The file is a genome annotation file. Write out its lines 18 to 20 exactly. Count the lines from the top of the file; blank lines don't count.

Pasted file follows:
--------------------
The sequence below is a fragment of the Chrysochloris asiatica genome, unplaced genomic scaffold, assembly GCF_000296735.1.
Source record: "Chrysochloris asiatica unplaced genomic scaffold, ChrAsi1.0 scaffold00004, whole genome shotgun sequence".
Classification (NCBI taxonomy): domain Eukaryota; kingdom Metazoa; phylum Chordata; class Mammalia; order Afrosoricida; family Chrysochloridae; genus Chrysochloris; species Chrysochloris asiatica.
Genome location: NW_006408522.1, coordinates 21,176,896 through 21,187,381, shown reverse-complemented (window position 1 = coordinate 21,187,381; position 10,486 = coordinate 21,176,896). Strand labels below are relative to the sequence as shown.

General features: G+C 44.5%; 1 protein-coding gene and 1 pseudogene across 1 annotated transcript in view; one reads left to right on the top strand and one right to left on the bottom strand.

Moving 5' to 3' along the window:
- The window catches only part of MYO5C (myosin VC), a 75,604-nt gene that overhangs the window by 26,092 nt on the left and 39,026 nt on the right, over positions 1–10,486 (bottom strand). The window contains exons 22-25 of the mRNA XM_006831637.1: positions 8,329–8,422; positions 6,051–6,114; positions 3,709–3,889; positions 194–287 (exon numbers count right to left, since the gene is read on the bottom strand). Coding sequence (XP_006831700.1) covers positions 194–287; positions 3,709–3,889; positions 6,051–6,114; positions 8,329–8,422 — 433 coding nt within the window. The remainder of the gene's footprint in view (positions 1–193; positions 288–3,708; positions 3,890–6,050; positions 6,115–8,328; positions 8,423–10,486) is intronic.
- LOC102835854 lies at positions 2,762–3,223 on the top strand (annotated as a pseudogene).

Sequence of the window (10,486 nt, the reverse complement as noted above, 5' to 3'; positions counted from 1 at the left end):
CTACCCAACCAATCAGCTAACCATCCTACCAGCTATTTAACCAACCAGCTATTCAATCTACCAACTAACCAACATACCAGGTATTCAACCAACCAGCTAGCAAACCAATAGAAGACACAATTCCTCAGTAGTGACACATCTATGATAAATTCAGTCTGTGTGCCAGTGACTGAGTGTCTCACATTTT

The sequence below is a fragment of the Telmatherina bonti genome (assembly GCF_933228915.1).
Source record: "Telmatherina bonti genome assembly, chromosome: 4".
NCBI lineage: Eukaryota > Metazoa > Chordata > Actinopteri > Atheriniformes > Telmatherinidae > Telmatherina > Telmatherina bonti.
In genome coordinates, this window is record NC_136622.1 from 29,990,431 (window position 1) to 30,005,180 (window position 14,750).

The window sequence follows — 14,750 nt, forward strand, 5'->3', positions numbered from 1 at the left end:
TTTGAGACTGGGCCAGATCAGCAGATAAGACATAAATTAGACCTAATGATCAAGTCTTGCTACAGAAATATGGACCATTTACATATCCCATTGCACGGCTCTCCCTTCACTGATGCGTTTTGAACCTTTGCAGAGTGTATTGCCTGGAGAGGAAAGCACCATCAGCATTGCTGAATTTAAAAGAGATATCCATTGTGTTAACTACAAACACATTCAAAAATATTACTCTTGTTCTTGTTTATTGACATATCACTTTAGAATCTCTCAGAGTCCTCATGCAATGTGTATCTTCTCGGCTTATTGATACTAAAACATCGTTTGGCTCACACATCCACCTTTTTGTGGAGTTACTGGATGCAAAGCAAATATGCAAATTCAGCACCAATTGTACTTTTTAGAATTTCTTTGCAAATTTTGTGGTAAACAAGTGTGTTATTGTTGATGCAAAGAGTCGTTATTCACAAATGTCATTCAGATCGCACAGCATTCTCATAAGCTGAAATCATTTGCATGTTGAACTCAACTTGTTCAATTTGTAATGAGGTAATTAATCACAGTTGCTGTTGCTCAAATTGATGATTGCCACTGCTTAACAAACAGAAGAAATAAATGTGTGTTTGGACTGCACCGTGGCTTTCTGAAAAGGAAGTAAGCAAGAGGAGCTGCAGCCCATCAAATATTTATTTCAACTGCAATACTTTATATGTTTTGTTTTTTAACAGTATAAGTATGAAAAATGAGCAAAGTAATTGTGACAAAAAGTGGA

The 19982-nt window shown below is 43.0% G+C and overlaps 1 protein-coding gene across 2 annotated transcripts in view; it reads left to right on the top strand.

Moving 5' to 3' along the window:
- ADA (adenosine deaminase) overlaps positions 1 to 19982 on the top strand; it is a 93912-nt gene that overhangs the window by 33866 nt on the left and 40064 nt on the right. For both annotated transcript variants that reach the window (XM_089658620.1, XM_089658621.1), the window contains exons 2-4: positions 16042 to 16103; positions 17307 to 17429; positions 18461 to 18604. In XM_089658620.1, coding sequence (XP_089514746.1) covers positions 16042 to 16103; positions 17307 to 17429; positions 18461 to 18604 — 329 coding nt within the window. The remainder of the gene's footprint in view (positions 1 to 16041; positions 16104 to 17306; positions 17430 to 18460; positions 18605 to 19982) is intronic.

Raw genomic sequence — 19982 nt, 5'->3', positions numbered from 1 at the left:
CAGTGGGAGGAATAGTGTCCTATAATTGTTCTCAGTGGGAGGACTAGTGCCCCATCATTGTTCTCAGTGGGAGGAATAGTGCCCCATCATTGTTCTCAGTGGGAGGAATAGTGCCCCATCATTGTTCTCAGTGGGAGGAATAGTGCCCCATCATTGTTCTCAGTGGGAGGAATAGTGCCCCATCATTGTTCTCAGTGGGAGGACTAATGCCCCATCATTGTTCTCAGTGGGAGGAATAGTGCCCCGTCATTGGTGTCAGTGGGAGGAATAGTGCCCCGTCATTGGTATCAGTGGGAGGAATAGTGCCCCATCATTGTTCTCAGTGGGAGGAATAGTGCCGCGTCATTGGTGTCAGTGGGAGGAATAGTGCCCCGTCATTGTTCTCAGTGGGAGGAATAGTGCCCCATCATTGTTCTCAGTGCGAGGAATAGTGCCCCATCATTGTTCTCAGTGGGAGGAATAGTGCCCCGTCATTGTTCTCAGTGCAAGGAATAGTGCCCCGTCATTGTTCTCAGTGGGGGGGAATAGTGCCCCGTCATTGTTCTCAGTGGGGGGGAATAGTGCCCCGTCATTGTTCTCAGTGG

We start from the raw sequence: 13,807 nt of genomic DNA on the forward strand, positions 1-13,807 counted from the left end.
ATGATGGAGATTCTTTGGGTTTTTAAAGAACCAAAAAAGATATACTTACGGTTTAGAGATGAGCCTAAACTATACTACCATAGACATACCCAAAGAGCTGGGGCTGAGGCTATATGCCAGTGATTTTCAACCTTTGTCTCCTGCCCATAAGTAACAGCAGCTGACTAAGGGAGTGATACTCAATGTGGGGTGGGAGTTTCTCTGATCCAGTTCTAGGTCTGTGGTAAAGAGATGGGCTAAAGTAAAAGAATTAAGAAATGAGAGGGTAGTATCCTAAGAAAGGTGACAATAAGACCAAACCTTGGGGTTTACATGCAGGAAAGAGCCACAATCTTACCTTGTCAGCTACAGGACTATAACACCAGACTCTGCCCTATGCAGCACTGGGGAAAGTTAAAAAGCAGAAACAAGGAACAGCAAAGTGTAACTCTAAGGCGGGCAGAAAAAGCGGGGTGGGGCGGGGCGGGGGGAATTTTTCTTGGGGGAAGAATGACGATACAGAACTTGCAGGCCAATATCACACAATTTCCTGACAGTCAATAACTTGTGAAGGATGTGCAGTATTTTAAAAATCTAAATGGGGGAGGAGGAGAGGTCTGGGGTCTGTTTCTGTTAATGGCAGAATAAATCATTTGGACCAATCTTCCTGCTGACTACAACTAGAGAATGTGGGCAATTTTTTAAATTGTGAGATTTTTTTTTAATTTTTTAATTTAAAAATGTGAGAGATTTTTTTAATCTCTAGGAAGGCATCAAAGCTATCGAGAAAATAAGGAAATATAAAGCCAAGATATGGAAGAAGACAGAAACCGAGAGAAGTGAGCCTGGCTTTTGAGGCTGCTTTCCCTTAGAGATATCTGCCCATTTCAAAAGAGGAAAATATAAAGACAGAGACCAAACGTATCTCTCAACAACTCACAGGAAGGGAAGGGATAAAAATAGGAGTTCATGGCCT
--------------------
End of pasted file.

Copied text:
Moving 5' to 3' along the window:
- ADA (adenosine deaminase) overlaps positions 1 to 19982 on the top strand; it is a 93912-nt gene that overhangs the window by 33866 nt on the left and 40064 nt on the right. For both annotated transcript variants that reach the window (XM_089658620.1, XM_089658621.1), the window contains exons 2-4: positions 16042 to 16103; positions 17307 to 17429; positions 18461 to 18604. In XM_089658620.1, coding sequence (XP_089514746.1) covers positions 16042 to 16103; positions 17307 to 17429; positions 18461 to 18604 — 329 coding nt within the window. The remainder of the gene's footprint in view (positions 1 to 16041; positions 16104 to 17306; positions 17430 to 18460; positions 18605 to 19982) is intronic.

Raw genomic sequence — 19982 nt, 5'->3', positions numbered from 1 at the left: